An interesting aspect of the controversy over Syria is the reaction of interventionists to what they call President Trump’s betrayal of the Kurds. They’re saying that Trump should have kept those 50 U.S. troops serving as a tripwire between Turkish military forces and the Kurds. Removing the tripwire, they say, enabled Turkey to attack the Kurds.
Why is that interesting?
Because, as far as I know, not one single interventionist has traveled to Syria to join up with the Kurds to help them fight the Turkish forces attacking them!
What’s up with that?
After all, let’s keep in mind that it’s really not that difficult for an interventionist to travel to Syria. Just buy a plane ticket, pack your bags, grab your passport, and head on out. No one is going to stop you. Once you get into the Middle East, there will be plenty of people to direct you on how you get to the Kurds.
Then, once you reach the Kurds, just volunteer your services to them. Tell them that you would like to help them. You can be a shooter, or a cook, or a medic. Older interventionists can volunteer to be suicide bombers. What’s important is that you interventionists will be living your principles. You will be helping out people who you ardently believe need help.
As far as I know, not one single interventionist has done that. Instead, they’ve just been filling the newspapers and television talk shows about how important it is that “we” help the Kurds.
Here’s my prediction: Not one single American interventionist is going to travel to Syria to join up with the Kurds and help them out.
The reason is simple: Interventionists place a higher value on their everyday lives here in the United States than they do on helping the Kurds. They have jobs. They like going home to their families. They like going on vacation. They like going to sporting events and concerts. They enjoy television. They have hobbies.
All of those things are more important to interventionists than going to Syria to help the people that they say “we” need to help.
There’s that pronoun again — “we.” Interventionists love to use it, they don’t really mean “we” because that pronoun would include them, and they would rather stay here at home than go to Syria to take up arms against the Turks.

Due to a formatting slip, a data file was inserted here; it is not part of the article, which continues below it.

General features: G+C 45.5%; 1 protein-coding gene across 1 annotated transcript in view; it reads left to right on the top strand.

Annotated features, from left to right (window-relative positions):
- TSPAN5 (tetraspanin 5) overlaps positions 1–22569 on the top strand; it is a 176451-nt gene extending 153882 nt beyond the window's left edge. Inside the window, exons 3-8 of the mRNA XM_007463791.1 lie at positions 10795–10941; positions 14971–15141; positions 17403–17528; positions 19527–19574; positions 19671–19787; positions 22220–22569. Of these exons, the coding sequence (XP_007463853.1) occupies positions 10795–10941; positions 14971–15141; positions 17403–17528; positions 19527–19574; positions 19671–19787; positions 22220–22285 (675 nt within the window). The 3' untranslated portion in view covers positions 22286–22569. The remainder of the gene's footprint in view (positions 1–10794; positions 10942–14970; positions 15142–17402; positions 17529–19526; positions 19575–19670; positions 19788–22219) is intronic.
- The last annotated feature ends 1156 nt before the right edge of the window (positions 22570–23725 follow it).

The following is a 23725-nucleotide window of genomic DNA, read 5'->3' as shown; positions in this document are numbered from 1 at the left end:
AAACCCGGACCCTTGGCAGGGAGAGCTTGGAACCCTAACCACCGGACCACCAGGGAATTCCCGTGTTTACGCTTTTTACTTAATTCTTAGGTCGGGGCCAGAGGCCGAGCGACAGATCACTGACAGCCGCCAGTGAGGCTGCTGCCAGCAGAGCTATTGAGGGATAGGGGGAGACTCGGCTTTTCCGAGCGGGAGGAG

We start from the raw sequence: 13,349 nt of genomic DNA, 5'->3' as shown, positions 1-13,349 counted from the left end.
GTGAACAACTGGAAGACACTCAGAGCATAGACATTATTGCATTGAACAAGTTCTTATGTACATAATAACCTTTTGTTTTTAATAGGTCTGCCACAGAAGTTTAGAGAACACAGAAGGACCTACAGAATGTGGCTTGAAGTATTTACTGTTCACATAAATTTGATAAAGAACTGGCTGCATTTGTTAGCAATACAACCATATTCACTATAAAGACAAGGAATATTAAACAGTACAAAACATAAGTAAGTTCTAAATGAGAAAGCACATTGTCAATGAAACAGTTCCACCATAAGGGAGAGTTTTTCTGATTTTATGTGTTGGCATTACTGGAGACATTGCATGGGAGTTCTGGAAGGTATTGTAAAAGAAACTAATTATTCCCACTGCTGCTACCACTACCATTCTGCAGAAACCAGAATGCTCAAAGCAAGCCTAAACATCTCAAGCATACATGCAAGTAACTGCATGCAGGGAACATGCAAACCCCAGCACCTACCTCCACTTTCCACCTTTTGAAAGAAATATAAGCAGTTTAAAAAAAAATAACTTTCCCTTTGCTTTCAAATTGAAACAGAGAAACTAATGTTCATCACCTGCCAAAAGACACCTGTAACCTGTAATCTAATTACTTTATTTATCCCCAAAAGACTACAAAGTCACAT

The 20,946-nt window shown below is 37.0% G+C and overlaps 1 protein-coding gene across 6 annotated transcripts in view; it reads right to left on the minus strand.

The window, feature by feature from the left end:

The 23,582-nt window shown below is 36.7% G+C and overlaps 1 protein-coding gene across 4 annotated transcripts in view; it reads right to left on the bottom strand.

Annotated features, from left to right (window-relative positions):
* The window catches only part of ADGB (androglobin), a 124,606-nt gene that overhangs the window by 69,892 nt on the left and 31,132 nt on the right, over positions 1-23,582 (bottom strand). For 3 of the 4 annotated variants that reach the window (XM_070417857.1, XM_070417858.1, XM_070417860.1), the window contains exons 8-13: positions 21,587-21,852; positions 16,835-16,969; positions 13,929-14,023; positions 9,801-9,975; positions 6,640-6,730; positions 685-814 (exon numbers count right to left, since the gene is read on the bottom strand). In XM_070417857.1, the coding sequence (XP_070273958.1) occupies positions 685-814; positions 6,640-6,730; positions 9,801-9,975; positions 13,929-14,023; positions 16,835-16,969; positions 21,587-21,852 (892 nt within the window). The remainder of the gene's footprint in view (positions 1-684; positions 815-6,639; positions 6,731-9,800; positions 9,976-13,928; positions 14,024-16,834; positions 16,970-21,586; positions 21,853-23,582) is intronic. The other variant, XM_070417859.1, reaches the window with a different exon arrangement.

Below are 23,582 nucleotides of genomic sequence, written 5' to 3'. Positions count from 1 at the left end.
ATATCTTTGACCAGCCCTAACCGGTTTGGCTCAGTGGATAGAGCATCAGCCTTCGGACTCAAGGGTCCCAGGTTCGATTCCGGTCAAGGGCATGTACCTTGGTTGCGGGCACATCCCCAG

By “we,” the interventionists are always referring to U.S. soldiers. Interventionists feel like they are showing how brave and courageous they are by boisterously exclaiming how “we” need to help the Kurds.
What type of “help” are interventionists referring to? Why, military help, of course. They want U.S. soldiers to be killing and dying to help the Kurds, while the interventionists remain here at home going to work, spending time with their families, going on vacation, and attending sporting events and concerts.
Equally interesting, interventionists are willing to sacrifice whatever number of U.S. troops are necessary to keep the Kurds from being killed by the Turks. After all, don’t forget: the purpose of using those 50 U.S. troops as a tripwire is to guarantee that more U.S. soldiers will be committed to battle if the tripwire is triggered. In the mind of the interventionist, if that means thousands or even tens of thousands of U.S. troops losing their lives or limbs in the defense of the Kurds, well, that’s just the way it is.
Maybe U.S. soldiers ought to keep all this in mind the next time an interventionist thanks them for their service. With friends like that, who needs enemies?